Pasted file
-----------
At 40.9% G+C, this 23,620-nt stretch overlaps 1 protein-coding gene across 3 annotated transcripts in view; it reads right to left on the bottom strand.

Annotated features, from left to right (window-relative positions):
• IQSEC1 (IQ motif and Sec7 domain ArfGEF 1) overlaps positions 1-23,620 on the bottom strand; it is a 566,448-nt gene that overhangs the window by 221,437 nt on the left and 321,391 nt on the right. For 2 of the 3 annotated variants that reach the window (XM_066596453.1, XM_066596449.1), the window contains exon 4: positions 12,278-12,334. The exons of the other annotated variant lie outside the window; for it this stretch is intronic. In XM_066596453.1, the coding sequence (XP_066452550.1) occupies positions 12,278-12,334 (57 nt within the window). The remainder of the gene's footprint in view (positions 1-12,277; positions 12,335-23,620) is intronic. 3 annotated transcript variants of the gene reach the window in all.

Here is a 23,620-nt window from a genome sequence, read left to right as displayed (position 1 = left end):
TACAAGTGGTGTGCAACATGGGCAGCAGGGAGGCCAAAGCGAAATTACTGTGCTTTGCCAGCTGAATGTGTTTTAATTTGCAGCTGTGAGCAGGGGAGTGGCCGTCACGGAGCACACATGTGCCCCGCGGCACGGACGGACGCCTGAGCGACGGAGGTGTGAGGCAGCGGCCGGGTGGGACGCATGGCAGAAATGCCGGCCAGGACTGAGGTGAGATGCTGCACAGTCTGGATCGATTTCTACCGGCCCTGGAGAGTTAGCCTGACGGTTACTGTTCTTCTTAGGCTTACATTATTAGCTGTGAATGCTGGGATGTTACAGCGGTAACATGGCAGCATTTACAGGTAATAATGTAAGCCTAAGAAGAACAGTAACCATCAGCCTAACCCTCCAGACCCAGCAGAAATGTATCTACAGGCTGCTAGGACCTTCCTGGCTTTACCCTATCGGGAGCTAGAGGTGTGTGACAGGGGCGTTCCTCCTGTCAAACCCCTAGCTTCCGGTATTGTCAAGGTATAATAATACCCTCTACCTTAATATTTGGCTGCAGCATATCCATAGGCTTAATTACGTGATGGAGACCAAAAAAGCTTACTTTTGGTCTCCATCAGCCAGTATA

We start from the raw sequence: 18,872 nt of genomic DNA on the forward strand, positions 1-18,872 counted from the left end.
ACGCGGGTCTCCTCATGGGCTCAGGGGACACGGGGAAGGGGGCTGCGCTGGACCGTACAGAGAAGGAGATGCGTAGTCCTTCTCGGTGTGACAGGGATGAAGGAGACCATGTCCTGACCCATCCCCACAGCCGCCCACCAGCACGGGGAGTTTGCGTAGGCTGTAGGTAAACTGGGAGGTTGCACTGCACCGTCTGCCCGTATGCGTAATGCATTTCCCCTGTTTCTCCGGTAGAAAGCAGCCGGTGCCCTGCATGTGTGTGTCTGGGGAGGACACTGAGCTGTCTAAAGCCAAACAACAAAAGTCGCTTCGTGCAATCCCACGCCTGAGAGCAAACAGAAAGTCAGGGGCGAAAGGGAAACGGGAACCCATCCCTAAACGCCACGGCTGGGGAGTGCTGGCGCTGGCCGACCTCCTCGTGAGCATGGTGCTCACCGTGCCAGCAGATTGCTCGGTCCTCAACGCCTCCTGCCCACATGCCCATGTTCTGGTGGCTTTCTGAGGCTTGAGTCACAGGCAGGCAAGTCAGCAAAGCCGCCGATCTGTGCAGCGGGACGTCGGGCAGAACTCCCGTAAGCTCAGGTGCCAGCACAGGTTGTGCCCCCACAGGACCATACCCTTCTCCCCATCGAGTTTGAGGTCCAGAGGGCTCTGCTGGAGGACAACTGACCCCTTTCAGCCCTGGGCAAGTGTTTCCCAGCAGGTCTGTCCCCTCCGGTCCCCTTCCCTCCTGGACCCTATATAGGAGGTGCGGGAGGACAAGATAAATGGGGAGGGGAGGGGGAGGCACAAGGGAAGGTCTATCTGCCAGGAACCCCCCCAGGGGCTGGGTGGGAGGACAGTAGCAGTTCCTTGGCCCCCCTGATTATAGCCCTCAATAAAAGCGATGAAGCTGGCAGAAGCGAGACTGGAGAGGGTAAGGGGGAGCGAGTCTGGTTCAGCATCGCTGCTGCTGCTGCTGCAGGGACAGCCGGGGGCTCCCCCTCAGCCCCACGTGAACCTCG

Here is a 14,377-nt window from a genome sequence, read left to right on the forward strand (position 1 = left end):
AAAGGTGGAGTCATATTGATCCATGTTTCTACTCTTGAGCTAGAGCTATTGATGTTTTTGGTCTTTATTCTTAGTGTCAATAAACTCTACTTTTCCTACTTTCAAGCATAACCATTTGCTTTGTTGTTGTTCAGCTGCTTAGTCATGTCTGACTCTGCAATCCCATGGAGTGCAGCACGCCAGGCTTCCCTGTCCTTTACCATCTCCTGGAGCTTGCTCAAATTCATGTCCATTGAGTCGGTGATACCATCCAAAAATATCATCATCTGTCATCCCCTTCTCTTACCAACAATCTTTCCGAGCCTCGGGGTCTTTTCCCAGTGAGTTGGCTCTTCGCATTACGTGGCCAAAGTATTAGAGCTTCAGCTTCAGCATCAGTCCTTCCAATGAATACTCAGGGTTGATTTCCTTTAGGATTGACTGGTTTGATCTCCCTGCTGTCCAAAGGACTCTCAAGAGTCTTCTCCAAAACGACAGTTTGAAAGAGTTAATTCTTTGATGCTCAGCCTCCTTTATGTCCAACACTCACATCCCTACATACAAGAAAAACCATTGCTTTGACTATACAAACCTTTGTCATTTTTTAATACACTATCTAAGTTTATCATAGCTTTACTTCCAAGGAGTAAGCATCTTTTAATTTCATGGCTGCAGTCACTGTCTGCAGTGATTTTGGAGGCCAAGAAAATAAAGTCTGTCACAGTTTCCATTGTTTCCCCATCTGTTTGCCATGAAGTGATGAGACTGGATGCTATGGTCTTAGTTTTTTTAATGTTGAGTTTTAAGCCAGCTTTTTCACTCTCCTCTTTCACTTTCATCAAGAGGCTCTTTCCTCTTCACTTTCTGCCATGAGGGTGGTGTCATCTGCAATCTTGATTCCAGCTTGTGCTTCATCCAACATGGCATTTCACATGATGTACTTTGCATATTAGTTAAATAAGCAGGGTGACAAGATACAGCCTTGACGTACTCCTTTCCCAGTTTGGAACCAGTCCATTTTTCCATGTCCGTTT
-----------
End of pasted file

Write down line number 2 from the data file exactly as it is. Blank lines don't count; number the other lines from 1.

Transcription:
Annotated features, from left to right (window-relative positions):